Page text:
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Entomology 101

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  • #16
    Keep Watkins advice to heart. As a student of entomology both professionally and recreationally, I can tell you to study the size, shape and color of successful fly patterns as well. There is a reason trout all over the planet eat Adams, Elk hairs and woolly buggers. They look like food.
    Saltwater flyfidhing taught me how much I could "lean" on monofilament leaders before they would break.
    Freshwater bass fishing taught me that changing a lure from light to dark (or vice versa) can make the day.
    You'll have to ask me some day how a tree guy (me) figured out which trees to fish under, what time of year and what fly.
    "Somebody just back of you while you are fishing is as bad as someone looking over your shoulder while you write a letter to your girl."
    ~by Ernest Hemingway~


    • #17
      Bugs Beginners

      "Bugs for Beginners" with Jay Buchner, is a pretty good introduction to entomology for fly fishers. I bought mine, but you can get it on Netflix.


      • #18
        This is great conversation. I have spent many an hour on wikipedia looking at bugs and always walked away with a very small amount of new knowledge and a big headache. A quick reference card would be outstanding but do we really need to know what bug we are looking at just to pick a fly that looks like it? It is of course by no means useless information, if you know what you have you can look up seasonal information and all that to help you out. I look forward to more lessons on this subject.

        Thanks Shine,


        • #19
          My quest this summer is to begin to understand the bug cycle. I am one of those fishermen who just guess and cast. I know alot of us out there.


          • #20
            out of curiousity....

            What did you major in at UGA?? Was wondering if you were either an ecology major or fisheries major. I was a fisheries major at the Warnell school which is why I asked...

            Tight lines,



            • #21
              Thanks for the info UGAflyfisher!!!
              I want to second the site. Its awesome with great pictures and great "lookup" features so you don't have to know Latin. In many cases it has pictures of nymphs and adults sometimes along sized hooks so you get a good feel of how big the bug is also.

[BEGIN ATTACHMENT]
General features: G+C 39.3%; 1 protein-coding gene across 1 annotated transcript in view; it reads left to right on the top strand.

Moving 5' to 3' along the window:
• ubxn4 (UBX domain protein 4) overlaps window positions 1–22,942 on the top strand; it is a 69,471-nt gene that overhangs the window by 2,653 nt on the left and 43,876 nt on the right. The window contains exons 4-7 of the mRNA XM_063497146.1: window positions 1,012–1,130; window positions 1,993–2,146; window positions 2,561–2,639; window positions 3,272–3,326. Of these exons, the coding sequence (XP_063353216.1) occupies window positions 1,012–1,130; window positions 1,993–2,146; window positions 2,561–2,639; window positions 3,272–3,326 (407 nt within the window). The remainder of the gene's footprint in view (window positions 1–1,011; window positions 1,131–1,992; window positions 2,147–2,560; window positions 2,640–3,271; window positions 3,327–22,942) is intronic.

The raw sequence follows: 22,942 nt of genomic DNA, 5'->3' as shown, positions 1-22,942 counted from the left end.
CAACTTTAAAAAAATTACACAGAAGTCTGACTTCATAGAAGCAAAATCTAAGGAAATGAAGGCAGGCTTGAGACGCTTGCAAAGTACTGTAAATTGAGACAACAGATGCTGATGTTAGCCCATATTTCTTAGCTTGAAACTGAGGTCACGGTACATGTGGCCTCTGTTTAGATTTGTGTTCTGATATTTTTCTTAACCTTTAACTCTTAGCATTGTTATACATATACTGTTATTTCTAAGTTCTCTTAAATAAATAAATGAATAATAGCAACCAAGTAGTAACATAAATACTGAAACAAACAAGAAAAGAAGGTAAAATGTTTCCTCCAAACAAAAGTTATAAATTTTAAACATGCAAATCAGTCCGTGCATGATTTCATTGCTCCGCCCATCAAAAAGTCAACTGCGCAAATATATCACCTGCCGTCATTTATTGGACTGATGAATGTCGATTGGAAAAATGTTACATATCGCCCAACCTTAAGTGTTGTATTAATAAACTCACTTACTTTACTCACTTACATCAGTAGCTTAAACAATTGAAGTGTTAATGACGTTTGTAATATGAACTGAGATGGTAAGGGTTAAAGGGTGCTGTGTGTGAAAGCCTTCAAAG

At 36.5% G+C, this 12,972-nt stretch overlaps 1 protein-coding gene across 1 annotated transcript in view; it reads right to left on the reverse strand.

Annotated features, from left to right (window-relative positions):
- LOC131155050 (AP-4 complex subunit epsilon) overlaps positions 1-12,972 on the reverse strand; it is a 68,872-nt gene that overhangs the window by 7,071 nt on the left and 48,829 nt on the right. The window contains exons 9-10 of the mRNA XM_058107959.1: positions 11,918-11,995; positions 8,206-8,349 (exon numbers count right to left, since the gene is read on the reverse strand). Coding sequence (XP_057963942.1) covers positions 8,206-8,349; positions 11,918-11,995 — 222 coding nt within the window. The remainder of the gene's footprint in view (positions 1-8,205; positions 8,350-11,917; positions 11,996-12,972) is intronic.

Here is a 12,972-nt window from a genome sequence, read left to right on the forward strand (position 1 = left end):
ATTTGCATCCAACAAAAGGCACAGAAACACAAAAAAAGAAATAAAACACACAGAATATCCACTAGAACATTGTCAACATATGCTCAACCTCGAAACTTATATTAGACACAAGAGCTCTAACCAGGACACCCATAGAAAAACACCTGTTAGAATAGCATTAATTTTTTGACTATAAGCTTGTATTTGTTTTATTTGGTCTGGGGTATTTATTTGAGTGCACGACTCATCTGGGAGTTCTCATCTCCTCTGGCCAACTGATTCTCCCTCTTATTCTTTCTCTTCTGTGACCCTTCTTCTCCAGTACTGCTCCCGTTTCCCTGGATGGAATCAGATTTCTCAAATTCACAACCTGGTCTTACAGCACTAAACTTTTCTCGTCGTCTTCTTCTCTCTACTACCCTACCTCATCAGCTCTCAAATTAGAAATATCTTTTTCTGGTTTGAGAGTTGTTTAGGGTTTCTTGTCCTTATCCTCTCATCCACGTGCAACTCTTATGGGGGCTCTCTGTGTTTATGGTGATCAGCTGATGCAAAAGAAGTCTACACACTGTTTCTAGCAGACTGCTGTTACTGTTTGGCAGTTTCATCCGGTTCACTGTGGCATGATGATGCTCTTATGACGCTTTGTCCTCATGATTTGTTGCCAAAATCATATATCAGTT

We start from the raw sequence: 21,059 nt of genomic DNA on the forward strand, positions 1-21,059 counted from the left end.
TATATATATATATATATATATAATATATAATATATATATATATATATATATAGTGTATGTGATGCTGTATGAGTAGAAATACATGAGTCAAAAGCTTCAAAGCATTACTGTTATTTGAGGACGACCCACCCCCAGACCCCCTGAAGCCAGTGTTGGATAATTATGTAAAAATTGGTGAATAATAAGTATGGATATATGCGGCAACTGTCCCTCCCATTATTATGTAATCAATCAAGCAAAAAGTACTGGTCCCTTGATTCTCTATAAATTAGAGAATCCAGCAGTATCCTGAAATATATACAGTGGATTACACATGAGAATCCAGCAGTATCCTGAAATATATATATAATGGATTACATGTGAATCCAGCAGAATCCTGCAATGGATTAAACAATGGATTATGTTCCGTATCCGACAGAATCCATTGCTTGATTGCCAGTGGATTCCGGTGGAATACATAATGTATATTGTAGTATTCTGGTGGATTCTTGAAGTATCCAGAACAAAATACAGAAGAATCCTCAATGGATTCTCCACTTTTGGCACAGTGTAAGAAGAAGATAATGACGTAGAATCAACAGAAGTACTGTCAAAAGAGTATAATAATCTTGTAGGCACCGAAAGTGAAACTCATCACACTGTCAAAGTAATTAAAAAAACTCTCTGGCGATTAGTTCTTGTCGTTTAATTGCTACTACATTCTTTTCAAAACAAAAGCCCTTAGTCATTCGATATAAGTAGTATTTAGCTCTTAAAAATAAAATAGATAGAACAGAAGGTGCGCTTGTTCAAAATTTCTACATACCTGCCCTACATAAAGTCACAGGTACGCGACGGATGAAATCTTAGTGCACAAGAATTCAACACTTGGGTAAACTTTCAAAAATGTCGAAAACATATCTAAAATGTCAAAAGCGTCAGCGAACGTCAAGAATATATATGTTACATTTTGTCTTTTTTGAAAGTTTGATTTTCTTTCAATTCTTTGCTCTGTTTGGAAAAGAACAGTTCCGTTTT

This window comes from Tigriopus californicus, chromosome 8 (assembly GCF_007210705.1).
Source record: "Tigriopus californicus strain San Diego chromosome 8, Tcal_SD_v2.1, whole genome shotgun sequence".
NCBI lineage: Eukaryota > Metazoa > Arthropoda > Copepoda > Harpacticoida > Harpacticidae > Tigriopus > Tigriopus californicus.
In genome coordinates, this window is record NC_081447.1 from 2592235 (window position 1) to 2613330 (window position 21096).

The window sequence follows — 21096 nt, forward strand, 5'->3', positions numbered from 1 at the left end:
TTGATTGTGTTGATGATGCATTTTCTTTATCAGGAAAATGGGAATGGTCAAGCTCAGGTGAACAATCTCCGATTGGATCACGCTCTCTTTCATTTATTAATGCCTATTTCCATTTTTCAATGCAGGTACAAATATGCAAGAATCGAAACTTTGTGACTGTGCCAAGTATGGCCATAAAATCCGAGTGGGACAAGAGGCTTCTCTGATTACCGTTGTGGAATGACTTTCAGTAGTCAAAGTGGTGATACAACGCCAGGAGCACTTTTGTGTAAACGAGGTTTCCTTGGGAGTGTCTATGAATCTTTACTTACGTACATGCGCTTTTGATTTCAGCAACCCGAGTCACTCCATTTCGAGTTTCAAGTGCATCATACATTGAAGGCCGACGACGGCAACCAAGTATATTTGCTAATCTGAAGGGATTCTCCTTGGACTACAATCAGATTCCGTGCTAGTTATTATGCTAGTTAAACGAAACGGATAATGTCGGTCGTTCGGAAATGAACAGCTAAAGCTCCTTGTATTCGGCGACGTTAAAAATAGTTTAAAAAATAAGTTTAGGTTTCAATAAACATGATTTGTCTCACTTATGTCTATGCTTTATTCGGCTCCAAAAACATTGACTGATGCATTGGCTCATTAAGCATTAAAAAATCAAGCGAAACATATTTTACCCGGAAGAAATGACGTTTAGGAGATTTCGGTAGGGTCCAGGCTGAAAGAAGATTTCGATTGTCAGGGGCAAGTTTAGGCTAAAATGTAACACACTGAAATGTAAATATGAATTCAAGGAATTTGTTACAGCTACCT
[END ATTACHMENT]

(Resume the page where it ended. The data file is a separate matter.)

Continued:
"Fly Fishing Is Not A Team Sport"----Tom McGuane

              The fisherman now is one who defies society, who rips lips, who drains the pool, who takes no prisoners, who is not to be confused with the sissy with the creel and bamboo rod. Granted, he releases what he catches, but in some cases, he strips the quarry of its perilous soul before tossing it back in the water. What was once a trout – cold, hard, spotted and beautiful – becomes “number seven.”
              Tom McGuane


              • #22
                1st time I ever wanted an Apple product. Just so I could read the info with insects and what flies match the insects at different stages.
                "Something to think about: If you fish the wrong fly long and hard enough, it will sooner or later become the right fly."
                ~John Gierach~

                Trophies are relative


                • #23



                  • #24


                    ...perhaps helpful...




                    • #25
                      If you go to this website they offer a complete course, happens to be on sale for Memorial Day. Course is web based and you have unlimited access. It is very user friendly and covers all you need to catch and identify what insects are in the river.
                      Created by a trout fisherman, not a bug expert. Easy to read, videos and plenty of pictures. If you are really interested in learning about the insects trout eat this would be a great tool. I have taken this course and personally found if very helpful.